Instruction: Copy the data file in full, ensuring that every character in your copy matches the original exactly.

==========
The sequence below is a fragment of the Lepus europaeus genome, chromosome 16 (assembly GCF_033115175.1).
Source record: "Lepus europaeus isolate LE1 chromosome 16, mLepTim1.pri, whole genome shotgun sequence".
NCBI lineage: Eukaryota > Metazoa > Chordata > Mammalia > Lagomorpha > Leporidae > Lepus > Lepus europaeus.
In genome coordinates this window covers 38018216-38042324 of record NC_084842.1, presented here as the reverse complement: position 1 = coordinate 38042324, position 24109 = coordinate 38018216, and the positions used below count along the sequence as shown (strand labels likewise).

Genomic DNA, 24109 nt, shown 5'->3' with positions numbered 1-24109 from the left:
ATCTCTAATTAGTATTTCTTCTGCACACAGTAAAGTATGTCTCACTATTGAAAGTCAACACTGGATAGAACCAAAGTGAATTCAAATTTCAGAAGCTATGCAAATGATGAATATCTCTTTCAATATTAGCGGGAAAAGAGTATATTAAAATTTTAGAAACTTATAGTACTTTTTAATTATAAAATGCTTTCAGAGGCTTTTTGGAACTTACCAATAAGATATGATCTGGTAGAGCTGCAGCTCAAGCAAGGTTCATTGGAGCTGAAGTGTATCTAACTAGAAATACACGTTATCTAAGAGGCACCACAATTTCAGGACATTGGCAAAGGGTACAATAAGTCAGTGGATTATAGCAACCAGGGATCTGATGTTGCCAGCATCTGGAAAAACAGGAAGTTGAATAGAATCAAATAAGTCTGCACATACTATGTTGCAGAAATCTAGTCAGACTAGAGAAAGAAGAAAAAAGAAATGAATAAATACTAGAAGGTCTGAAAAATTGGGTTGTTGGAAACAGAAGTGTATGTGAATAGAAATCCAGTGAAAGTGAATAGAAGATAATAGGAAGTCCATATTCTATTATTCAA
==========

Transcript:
The sequence below is a fragment of the Lepus europaeus genome, chromosome 16 (assembly GCF_033115175.1).
Source record: "Lepus europaeus isolate LE1 chromosome 16, mLepTim1.pri, whole genome shotgun sequence".
NCBI lineage: Eukaryota > Metazoa > Chordata > Mammalia > Lagomorpha > Leporidae > Lepus > Lepus europaeus.
In genome coordinates this window covers 38018216-38042324 of record NC_084842.1, presented here as the reverse complement: position 1 = coordinate 38042324, position 24109 = coordinate 38018216, and the positions used below count along the sequence as shown (strand labels likewise).

Genomic DNA, 24109 nt, shown 5'->3' with positions numbered 1-24109 from the left:
ATCTCTAATTAGTATTTCTTCTGCACACAGTAAAGTATGTCTCACTATTGAAAGTCAACACTGGATAGAACCAAAGTGAATTCAAATTTCAGAAGCTATGCAAATGATGAATATCTCTTTCAATATTAGCGGGAAAAGAGTATATTAAAATTTTAGAAACTTATAGTACTTTTTAATTATAAAATGCTTTCAGAGGCTTTTTGGAACTTACCAATAAGATATGATCTGGTAGAGCTGCAGCTCAAGCAAGGTTCATTGGAGCTGAAGTGTATCTAACTAGAAATACACGTTATCTAAGAGGCACCACAATTTCAGGACATTGGCAAAGGGTACAATAAGTCAGTGGATTATAGCAACCAGGGATCTGATGTTGCCAGCATCTGGAAAAACAGGAAGTTGAATAGAATCAAATAAGTCTGCACATACTATGTTGCAGAAATCTAGTCAGACTAGAGAAAGAAGAAAAAAGAAATGAATAAATACTAGAAGGTCTGAAAAATTGGGTTGTTGGAAACAGAAGTGTATGTGAATAGAAATCCAGTGAAAGTGAATAGAAGATAATAGGAAGTCCATATTCTATTATTCAA